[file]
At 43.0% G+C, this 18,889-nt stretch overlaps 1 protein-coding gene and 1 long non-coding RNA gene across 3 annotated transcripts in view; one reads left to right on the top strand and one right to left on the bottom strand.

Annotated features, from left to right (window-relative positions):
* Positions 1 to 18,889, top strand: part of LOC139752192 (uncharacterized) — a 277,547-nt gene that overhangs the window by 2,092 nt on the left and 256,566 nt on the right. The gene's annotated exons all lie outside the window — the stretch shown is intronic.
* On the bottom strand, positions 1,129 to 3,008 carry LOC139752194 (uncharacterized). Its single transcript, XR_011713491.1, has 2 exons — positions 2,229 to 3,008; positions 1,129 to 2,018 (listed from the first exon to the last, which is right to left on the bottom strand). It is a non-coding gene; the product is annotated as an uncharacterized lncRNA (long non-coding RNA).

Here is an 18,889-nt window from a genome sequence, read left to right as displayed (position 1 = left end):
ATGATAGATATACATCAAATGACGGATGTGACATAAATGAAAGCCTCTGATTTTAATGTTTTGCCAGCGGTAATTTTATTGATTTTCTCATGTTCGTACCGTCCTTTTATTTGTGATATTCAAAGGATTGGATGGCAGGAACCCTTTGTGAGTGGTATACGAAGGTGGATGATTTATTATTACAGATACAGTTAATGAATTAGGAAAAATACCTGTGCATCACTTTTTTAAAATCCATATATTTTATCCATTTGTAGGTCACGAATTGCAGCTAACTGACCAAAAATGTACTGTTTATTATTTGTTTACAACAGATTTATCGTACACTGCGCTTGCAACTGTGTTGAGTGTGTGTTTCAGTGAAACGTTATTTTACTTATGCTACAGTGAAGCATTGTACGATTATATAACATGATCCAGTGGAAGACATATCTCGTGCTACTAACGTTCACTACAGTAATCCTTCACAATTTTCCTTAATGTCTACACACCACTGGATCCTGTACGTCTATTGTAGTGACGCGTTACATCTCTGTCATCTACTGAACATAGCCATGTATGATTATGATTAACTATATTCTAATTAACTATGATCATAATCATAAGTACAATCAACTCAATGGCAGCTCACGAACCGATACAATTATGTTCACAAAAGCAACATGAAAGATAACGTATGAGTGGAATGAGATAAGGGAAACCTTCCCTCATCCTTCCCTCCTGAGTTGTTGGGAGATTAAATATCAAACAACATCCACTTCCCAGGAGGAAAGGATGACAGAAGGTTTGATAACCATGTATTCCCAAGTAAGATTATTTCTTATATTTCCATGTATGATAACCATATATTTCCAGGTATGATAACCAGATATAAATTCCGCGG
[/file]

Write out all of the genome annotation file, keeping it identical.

At 43.0% G+C, this 18,889-nt stretch overlaps 1 protein-coding gene and 1 long non-coding RNA gene across 3 annotated transcripts in view; one reads left to right on the top strand and one right to left on the bottom strand.

Annotated features, from left to right (window-relative positions):
* Positions 1 to 18,889, top strand: part of LOC139752192 (uncharacterized) — a 277,547-nt gene that overhangs the window by 2,092 nt on the left and 256,566 nt on the right. The gene's annotated exons all lie outside the window — the stretch shown is intronic.
* On the bottom strand, positions 1,129 to 3,008 carry LOC139752194 (uncharacterized). Its single transcript, XR_011713491.1, has 2 exons — positions 2,229 to 3,008; positions 1,129 to 2,018 (listed from the first exon to the last, which is right to left on the bottom strand). It is a non-coding gene; the product is annotated as an uncharacterized lncRNA (long non-coding RNA).

Here is an 18,889-nt window from a genome sequence, read left to right as displayed (position 1 = left end):
ATGATAGATATACATCAAATGACGGATGTGACATAAATGAAAGCCTCTGATTTTAATGTTTTGCCAGCGGTAATTTTATTGATTTTCTCATGTTCGTACCGTCCTTTTATTTGTGATATTCAAAGGATTGGATGGCAGGAACCCTTTGTGAGTGGTATACGAAGGTGGATGATTTATTATTACAGATACAGTTAATGAATTAGGAAAAATACCTGTGCATCACTTTTTTAAAATCCATATATTTTATCCATTTGTAGGTCACGAATTGCAGCTAACTGACCAAAAATGTACTGTTTATTATTTGTTTACAACAGATTTATCGTACACTGCGCTTGCAACTGTGTTGAGTGTGTGTTTCAGTGAAACGTTATTTTACTTATGCTACAGTGAAGCATTGTACGATTATATAACATGATCCAGTGGAAGACATATCTCGTGCTACTAACGTTCACTACAGTAATCCTTCACAATTTTCCTTAATGTCTACACACCACTGGATCCTGTACGTCTATTGTAGTGACGCGTTACATCTCTGTCATCTACTGAACATAGCCATGTATGATTATGATTAACTATATTCTAATTAACTATGATCATAATCATAAGTACAATCAACTCAATGGCAGCTCACGAACCGATACAATTATGTTCACAAAAGCAACATGAAAGATAACGTATGAGTGGAATGAGATAAGGGAAACCTTCCCTCATCCTTCCCTCCTGAGTTGTTGGGAGATTAAATATCAAACAACATCCACTTCCCAGGAGGAAAGGATGACAGAAGGTTTGATAACCATGTATTCCCAAGTAAGATTATTTCTTATATTTCCATGTATGATAACCATATATTTCCAGGTATGATAACCAGATATAAATTCCGCGG